O’Shea grabs unlikely point

Ten-man Sunderland drew 1-1 with Stoke City at the Stadium of

Light in the Premier League on Monday.

Jonathan Walters fired the visitors ahead after nine minutes

from a corner and Sunderland’s task was made all the more difficult

when Craig Gardner was sent off on 34 minutes for a late challenge

on Charlie Adam.

In the end Stoke’s numerical advantage did not matter as the

home side rescued an unlikely point thanks to a goal by defender

John O’Shea on 63 minutes.

The clash came a day after the 40th anniversary of Sunderland’s

famous FA Cup final win over Leeds United, and manager Paolo Di

Canio managed to get a champions’ type response in the second half

from the current crop of Sunderland players.

After Walters’ goal in the opening period Stoke managed to

restrict Sunderland to long-range attempts and, when Gardner saw

red, it looked like the home side could be on the end of another

hammering after last week’s 6-1 thrashing at Aston Villa.

But, somehow Sunderland responded and Adam Johnson’s near miss

ten minutes after the break set the ball rolling.

As Sunderland pressed on it did allow Stoke a rare attack and

Cameron Jerome went close after combining well with Adam.

Sunderland started to get some joy from set-pieces though and

O’Shea was unfortunate to see his attempt cleared off the line.

If that was a warning then the hammer blow was delivered minutes

later. Sebastian Larsson delivered the corner from the left, Ryan

Shawcross failed to react and O’Shea prodded home.

It was a fitting reward for the Irishman who defended

excellently especially when his side were reduced to ten men.

Remarkably Sunderland could have snatched an unlikely winner but

Danny Rose’s shot clipped the outside rather than the inside of the

post during the closing stages.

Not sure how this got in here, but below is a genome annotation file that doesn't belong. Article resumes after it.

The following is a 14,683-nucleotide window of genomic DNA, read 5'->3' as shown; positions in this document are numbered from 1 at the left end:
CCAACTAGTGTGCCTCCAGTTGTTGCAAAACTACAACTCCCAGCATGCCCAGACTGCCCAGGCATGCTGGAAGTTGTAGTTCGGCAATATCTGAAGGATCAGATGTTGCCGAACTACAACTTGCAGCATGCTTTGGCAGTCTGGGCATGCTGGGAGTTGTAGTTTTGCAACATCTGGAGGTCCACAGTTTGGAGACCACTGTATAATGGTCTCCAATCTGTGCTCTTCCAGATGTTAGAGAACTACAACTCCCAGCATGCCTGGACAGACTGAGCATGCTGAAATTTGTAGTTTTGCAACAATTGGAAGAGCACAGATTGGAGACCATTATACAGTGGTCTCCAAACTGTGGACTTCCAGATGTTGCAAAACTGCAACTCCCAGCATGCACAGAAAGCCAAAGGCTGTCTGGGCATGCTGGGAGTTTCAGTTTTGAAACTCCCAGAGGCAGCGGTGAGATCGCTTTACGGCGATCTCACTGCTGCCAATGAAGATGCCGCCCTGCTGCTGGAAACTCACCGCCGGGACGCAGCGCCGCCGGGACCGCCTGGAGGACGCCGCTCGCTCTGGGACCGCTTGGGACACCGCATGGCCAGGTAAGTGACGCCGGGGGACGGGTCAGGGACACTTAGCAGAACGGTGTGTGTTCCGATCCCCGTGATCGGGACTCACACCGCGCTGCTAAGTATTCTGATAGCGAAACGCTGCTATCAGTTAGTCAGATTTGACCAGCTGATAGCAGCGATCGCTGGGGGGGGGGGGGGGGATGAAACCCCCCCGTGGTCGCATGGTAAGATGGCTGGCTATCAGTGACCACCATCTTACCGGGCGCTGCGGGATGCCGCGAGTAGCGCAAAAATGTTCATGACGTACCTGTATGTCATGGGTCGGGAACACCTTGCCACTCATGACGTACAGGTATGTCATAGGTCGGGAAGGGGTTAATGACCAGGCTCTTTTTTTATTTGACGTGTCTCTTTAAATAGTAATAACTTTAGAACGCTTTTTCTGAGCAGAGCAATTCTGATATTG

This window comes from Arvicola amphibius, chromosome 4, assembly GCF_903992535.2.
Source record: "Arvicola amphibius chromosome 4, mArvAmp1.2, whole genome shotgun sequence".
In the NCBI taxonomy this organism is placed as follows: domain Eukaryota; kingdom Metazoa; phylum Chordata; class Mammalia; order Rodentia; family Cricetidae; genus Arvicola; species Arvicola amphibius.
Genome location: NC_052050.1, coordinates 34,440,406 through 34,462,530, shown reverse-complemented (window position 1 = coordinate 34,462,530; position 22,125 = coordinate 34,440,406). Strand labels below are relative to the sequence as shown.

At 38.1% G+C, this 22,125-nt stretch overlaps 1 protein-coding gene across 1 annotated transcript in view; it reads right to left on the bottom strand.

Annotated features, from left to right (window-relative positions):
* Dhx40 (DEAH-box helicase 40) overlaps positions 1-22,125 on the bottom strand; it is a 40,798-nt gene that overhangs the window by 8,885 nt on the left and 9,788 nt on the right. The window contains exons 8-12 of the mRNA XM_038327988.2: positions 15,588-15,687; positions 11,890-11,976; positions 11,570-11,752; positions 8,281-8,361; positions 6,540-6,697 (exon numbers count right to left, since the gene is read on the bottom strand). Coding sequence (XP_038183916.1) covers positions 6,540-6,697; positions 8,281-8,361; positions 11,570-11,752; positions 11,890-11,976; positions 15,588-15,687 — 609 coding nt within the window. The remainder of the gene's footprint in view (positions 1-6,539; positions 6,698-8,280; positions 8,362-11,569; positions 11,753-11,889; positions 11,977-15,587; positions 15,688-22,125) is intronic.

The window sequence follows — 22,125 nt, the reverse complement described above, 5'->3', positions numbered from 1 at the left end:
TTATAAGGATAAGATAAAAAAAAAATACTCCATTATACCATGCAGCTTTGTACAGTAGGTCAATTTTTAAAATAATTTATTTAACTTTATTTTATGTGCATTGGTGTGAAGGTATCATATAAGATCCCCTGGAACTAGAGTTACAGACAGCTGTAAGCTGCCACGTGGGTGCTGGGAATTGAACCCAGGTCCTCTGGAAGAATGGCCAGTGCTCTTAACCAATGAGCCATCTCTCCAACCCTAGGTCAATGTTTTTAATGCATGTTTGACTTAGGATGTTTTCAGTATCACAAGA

The result means Sunderland climb to 15th on 38 points, while

Stoke, who also moved a point closer to safety, reach the 41-point

mark in 11th in the Premier League table.


class='instorylink'>Di Canio was delighted with his team’s

second-half performance and felt that Sunderland fully deserved

to take a point.

“I saw the team I wanted to see with shape and character,” he

told Sky Sports. “There was only one side in the second half, but

we must stop the yellow and red cards.

“We had to keep the shape and use the wide areas better and move

Stoke around. Also, with our desire and at home we tried to stay in

the game and create chances and in the end the desire and effort

helped and the point will be crucial to us.”

Di Canio’s Stoke counterpart


class='instorylink'>Tony Pulis was equally satisfied to come

away a draw, saying: “It was a hard-earned point and we knew it was

going to be.

“When the sending off happened, we had a couple of players

booked and coming in at half-time, they were a bit nervous as

anything could have seen them leave the pitch.

“I’ve got to give Sunderland a lot of credit, they showed a lot

of spirit and togetherness, so I’m pleased we got the point.”